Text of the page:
You may have seen one of the many targeted ads on social media for drinkable green powders. They usually have a professional athlete or influencer raving about how much they love the product (it is an ad, after all). But are these trendy drinkable green powders even healthy? We dove into the science around green powder drinks to see if they are worth the money.
What are drinkable greens?
Similar to protein powder, drinkable greens come in powder form and can be mixed with water to form a liquid supplement. They are made with numerous ingredients, including freeze-dried fruit and vegetable powders, extracts, digestive enzymes, probiotics and undisclosed “natural flavors.” They are marketed as a product that can help you meet a variety of your nutritional needs in just one scoop. However, most supplements and diet products are unregulated, so it can be hard to know what is actually in a product unless it has undergone third-party testing and certification.
Are drinkable greens healthy?
Unlike most protein powders or meal-replacement powders, most drinkable greens powders are relatively low in calories and macronutrients.
These powders are formulated to contain several vitamins and nutrients, similar to a supplement. While they might be helpful if you are worried about meeting your nutrient needs, there are some notable differences between drinkable greens powders and the real deal.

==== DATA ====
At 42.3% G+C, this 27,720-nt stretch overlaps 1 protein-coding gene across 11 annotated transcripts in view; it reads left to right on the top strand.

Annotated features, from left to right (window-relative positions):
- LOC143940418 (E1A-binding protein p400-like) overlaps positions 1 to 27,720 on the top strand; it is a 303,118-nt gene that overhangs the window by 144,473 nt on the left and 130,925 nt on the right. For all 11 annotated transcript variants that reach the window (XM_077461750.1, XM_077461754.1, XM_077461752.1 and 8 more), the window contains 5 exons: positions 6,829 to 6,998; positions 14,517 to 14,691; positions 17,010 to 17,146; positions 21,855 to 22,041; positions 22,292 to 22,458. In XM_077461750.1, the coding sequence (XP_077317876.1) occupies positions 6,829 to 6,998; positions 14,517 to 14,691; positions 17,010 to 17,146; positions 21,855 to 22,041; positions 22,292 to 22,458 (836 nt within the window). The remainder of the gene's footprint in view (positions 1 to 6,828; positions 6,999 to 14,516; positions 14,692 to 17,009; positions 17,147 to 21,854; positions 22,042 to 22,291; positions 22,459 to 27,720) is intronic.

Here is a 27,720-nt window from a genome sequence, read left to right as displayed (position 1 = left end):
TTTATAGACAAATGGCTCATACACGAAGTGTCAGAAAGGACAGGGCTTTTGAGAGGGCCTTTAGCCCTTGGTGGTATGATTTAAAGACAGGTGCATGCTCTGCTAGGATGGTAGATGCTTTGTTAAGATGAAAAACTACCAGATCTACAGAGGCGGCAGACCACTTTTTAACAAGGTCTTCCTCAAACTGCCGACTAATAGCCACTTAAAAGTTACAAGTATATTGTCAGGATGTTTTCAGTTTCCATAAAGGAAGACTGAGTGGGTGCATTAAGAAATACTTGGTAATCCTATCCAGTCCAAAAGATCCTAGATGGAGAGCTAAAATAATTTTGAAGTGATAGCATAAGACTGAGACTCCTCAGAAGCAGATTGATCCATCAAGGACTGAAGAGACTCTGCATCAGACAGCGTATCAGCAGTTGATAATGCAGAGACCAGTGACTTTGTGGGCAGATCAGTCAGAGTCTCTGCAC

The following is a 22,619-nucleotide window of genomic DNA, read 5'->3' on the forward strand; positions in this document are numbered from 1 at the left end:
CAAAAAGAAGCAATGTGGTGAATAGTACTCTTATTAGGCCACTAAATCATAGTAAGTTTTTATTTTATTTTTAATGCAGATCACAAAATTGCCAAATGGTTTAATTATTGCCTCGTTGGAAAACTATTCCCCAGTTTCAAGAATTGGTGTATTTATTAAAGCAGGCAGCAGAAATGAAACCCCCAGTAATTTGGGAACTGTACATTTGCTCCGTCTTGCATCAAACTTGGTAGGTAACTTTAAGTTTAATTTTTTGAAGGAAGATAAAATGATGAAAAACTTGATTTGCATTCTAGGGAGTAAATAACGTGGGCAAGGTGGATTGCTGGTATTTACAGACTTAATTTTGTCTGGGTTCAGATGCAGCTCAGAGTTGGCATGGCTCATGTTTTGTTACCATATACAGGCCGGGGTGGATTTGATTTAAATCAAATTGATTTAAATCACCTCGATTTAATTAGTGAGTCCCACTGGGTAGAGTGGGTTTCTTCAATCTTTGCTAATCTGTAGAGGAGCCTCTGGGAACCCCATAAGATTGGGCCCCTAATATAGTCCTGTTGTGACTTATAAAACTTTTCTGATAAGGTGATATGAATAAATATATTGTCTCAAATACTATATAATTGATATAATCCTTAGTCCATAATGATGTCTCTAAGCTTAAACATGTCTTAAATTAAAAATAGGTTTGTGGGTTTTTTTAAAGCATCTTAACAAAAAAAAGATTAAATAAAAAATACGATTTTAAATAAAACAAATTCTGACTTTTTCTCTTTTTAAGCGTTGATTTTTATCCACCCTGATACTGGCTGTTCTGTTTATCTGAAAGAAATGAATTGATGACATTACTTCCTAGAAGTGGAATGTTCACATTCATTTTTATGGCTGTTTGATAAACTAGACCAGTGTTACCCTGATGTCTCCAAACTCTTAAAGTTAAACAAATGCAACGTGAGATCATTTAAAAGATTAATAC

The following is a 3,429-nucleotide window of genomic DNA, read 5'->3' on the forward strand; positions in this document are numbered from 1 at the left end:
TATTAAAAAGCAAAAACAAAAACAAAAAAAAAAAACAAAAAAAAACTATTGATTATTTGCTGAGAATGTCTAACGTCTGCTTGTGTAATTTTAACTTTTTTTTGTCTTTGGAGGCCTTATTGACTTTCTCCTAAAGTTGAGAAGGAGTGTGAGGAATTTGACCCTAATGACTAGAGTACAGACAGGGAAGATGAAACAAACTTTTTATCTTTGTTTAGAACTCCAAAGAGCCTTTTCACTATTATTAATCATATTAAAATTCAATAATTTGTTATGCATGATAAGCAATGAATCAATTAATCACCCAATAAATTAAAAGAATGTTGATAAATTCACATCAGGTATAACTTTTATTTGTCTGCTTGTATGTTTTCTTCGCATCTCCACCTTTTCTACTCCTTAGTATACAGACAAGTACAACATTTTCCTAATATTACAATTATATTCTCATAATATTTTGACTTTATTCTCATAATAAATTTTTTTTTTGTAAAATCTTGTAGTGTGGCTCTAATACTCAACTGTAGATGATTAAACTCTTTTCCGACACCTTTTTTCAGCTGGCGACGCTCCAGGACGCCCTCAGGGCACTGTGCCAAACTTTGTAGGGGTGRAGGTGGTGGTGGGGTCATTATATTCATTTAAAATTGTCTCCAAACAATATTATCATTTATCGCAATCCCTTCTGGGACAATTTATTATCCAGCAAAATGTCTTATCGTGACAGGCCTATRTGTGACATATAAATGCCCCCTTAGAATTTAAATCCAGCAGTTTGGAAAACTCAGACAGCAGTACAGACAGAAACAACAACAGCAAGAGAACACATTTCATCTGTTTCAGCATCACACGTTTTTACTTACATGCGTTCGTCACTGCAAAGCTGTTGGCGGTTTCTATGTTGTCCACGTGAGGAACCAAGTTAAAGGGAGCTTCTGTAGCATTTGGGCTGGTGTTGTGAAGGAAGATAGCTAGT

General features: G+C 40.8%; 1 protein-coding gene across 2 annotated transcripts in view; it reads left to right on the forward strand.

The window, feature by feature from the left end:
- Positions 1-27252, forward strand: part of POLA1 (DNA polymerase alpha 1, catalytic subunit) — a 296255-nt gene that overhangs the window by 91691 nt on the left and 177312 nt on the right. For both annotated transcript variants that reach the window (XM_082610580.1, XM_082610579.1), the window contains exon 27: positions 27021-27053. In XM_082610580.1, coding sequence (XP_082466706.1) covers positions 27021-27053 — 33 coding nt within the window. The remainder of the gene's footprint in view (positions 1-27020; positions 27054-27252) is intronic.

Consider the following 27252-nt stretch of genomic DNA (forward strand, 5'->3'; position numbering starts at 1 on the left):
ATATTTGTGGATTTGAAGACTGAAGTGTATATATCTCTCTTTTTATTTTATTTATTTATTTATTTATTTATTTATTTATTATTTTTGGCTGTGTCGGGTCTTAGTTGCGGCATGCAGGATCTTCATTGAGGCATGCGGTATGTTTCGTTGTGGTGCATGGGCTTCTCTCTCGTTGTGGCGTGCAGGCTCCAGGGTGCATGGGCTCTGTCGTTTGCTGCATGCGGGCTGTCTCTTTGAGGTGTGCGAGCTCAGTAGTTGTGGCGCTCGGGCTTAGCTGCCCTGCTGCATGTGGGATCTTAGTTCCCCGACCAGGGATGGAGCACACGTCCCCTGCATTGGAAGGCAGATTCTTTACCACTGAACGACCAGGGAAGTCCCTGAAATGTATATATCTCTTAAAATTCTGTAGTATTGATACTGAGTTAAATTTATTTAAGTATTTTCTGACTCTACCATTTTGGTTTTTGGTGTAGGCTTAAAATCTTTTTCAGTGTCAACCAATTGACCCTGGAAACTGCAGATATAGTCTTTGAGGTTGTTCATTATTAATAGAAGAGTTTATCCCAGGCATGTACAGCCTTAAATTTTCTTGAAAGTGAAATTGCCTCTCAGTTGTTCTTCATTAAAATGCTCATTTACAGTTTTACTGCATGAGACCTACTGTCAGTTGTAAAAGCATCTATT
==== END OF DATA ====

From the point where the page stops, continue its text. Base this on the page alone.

When you eat greens like kale, collards, chard or spinach, you are getting a naturally occurring dose of water, fiber and several nutrients. Actual greens are higher in fiber and certain nutrients (like potassium) than the powders. And their water and fiber content helps slow down their digestion and allows your body to absorb the nutrients as needed rather than all at once. Plus, greens can be prepared in a variety of delicious ways.
Drinkable greens might be convenient for someone on the go, but they can contain over 75 ingredients — one of which might be added sugar or sugar substitutes. Since most of their ingredients are freeze-dried or extracts, they have a longer shelf life than fresh whole foods, which is one positive. But on the other hand, they can be very pricy; they are significantly more expensive than a bunch of greens.
It’s also important to remember that drinking a serving of a greens powder isn’t a free pass to forgo a healthy, balanced eating pattern. Drinkable greens powders can tout health claims that might not be fully scientifically backed. And while they might help you up your intake of some specific nutrients, going for the real thing is the healthiest option.
The bottom line
So, do you need to buy drinkable green powders to be healthy? No. Eating whole foods and actual greens allows you to meet your needs in a more satisfying, healthier and more affordable way. That doesn’t mean that drinkable greens are bad for you if you can afford them and enjoy them. But, as with any supplement, be sure to choose products that have third-party certification so that you know the label claims and ingredients list are accurate. Always talk to your doctor or dietitian before taking a new supplement or product to make sure it’s safe for you.
(EatingWell is a magazine and website devoted to healthy eating as a way of life. Online at www.eatingwell.com.)
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